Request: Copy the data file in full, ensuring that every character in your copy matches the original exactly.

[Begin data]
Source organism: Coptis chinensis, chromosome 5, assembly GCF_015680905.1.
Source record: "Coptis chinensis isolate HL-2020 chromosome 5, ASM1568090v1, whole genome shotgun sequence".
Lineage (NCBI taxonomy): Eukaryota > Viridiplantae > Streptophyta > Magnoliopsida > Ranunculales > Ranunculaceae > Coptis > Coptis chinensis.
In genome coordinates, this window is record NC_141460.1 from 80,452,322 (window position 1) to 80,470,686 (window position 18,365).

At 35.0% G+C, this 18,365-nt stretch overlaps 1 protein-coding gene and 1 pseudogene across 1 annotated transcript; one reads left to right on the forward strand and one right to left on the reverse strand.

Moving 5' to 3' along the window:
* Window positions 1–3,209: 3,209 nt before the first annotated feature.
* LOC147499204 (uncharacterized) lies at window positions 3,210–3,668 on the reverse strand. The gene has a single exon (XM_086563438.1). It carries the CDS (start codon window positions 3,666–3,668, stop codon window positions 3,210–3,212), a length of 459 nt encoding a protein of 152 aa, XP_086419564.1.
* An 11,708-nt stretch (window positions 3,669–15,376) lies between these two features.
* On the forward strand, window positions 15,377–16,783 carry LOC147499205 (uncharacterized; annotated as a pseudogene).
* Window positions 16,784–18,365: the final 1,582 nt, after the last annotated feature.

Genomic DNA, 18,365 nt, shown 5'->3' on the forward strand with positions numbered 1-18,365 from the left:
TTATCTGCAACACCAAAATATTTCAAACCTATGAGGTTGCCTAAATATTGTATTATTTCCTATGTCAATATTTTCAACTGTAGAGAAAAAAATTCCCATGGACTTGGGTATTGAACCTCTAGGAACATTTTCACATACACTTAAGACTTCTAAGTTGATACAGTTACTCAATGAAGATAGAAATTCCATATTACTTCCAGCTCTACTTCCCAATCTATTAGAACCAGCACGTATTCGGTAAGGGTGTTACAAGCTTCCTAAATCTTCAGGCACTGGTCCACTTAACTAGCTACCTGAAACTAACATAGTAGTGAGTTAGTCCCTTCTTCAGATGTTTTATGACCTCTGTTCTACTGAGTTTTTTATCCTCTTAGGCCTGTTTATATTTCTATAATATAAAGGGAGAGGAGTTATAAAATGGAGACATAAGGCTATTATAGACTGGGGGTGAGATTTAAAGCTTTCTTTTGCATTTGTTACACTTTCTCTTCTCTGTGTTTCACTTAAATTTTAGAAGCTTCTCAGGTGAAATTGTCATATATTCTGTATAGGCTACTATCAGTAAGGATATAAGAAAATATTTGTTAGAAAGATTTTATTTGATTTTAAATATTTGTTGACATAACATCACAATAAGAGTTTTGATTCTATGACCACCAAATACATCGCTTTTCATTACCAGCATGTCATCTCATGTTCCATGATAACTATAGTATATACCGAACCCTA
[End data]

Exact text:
Source organism: Coptis chinensis, chromosome 5, assembly GCF_015680905.1.
Source record: "Coptis chinensis isolate HL-2020 chromosome 5, ASM1568090v1, whole genome shotgun sequence".
Lineage (NCBI taxonomy): Eukaryota > Viridiplantae > Streptophyta > Magnoliopsida > Ranunculales > Ranunculaceae > Coptis > Coptis chinensis.
In genome coordinates, this window is record NC_141460.1 from 80,452,322 (window position 1) to 80,470,686 (window position 18,365).

At 35.0% G+C, this 18,365-nt stretch overlaps 1 protein-coding gene and 1 pseudogene across 1 annotated transcript; one reads left to right on the forward strand and one right to left on the reverse strand.

Moving 5' to 3' along the window:
* Window positions 1–3,209: 3,209 nt before the first annotated feature.
* LOC147499204 (uncharacterized) lies at window positions 3,210–3,668 on the reverse strand. The gene has a single exon (XM_086563438.1). It carries the CDS (start codon window positions 3,666–3,668, stop codon window positions 3,210–3,212), a length of 459 nt encoding a protein of 152 aa, XP_086419564.1.
* An 11,708-nt stretch (window positions 3,669–15,376) lies between these two features.
* On the forward strand, window positions 15,377–16,783 carry LOC147499205 (uncharacterized; annotated as a pseudogene).
* Window positions 16,784–18,365: the final 1,582 nt, after the last annotated feature.

Genomic DNA, 18,365 nt, shown 5'->3' on the forward strand with positions numbered 1-18,365 from the left:
TTATCTGCAACACCAAAATATTTCAAACCTATGAGGTTGCCTAAATATTGTATTATTTCCTATGTCAATATTTTCAACTGTAGAGAAAAAAATTCCCATGGACTTGGGTATTGAACCTCTAGGAACATTTTCACATACACTTAAGACTTCTAAGTTGATACAGTTACTCAATGAAGATAGAAATTCCATATTACTTCCAGCTCTACTTCCCAATCTATTAGAACCAGCACGTATTCGGTAAGGGTGTTACAAGCTTCCTAAATCTTCAGGCACTGGTCCACTTAACTAGCTACCTGAAACTAACATAGTAGTGAGTTAGTCCCTTCTTCAGATGTTTTATGACCTCTGTTCTACTGAGTTTTTTATCCTCTTAGGCCTGTTTATATTTCTATAATATAAAGGGAGAGGAGTTATAAAATGGAGACATAAGGCTATTATAGACTGGGGGTGAGATTTAAAGCTTTCTTTTGCATTTGTTACACTTTCTCTTCTCTGTGTTTCACTTAAATTTTAGAAGCTTCTCAGGTGAAATTGTCATATATTCTGTATAGGCTACTATCAGTAAGGATATAAGAAAATATTTGTTAGAAAGATTTTATTTGATTTTAAATATTTGTTGACATAACATCACAATAAGAGTTTTGATTCTATGACCACCAAATACATCGCTTTTCATTACCAGCATGTCATCTCATGTTCCATGATAACTATAGTATATACCGAACCCTA